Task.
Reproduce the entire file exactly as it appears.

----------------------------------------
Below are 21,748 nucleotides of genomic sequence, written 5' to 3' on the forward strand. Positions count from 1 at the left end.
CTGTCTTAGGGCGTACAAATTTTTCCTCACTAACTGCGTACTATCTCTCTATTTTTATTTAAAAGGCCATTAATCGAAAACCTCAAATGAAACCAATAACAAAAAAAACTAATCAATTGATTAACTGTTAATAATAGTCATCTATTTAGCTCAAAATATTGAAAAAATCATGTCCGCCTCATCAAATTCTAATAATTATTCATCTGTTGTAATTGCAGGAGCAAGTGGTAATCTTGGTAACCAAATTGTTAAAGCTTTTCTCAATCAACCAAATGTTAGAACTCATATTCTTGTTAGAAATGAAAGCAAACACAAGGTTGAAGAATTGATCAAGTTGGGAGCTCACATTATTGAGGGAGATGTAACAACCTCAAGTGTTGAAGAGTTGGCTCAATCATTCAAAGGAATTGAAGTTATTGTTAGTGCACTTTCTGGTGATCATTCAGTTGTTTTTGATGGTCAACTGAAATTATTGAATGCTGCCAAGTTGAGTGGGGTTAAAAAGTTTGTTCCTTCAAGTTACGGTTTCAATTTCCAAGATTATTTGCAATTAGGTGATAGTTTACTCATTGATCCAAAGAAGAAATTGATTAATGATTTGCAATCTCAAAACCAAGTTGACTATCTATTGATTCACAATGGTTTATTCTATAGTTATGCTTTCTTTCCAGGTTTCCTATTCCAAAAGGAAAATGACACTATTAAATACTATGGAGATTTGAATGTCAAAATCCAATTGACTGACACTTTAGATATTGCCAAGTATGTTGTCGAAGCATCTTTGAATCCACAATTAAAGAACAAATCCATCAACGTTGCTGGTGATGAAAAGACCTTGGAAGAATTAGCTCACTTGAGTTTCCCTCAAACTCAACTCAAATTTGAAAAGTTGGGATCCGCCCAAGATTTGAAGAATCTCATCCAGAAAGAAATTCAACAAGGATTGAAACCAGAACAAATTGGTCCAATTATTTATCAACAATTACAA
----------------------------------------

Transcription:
Below are 21,748 nucleotides of genomic sequence, written 5' to 3' on the forward strand. Positions count from 1 at the left end.
CTGTCTTAGGGCGTACAAATTTTTCCTCACTAACTGCGTACTATCTCTCTATTTTTATTTAAAAGGCCATTAATCGAAAACCTCAAATGAAACCAATAACAAAAAAAACTAATCAATTGATTAACTGTTAATAATAGTCATCTATTTAGCTCAAAATATTGAAAAAATCATGTCCGCCTCATCAAATTCTAATAATTATTCATCTGTTGTAATTGCAGGAGCAAGTGGTAATCTTGGTAACCAAATTGTTAAAGCTTTTCTCAATCAACCAAATGTTAGAACTCATATTCTTGTTAGAAATGAAAGCAAACACAAGGTTGAAGAATTGATCAAGTTGGGAGCTCACATTATTGAGGGAGATGTAACAACCTCAAGTGTTGAAGAGTTGGCTCAATCATTCAAAGGAATTGAAGTTATTGTTAGTGCACTTTCTGGTGATCATTCAGTTGTTTTTGATGGTCAACTGAAATTATTGAATGCTGCCAAGTTGAGTGGGGTTAAAAAGTTTGTTCCTTCAAGTTACGGTTTCAATTTCCAAGATTATTTGCAATTAGGTGATAGTTTACTCATTGATCCAAAGAAGAAATTGATTAATGATTTGCAATCTCAAAACCAAGTTGACTATCTATTGATTCACAATGGTTTATTCTATAGTTATGCTTTCTTTCCAGGTTTCCTATTCCAAAAGGAAAATGACACTATTAAATACTATGGAGATTTGAATGTCAAAATCCAATTGACTGACACTTTAGATATTGCCAAGTATGTTGTCGAAGCATCTTTGAATCCACAATTAAAGAACAAATCCATCAACGTTGCTGGTGATGAAAAGACCTTGGAAGAATTAGCTCACTTGAGTTTCCCTCAAACTCAACTCAAATTTGAAAAGTTGGGATCCGCCCAAGATTTGAAGAATCTCATCCAGAAAGAAATTCAACAAGGATTGAAACCAGAACAAATTGGTCCAATTATTTATCAACAATTACAA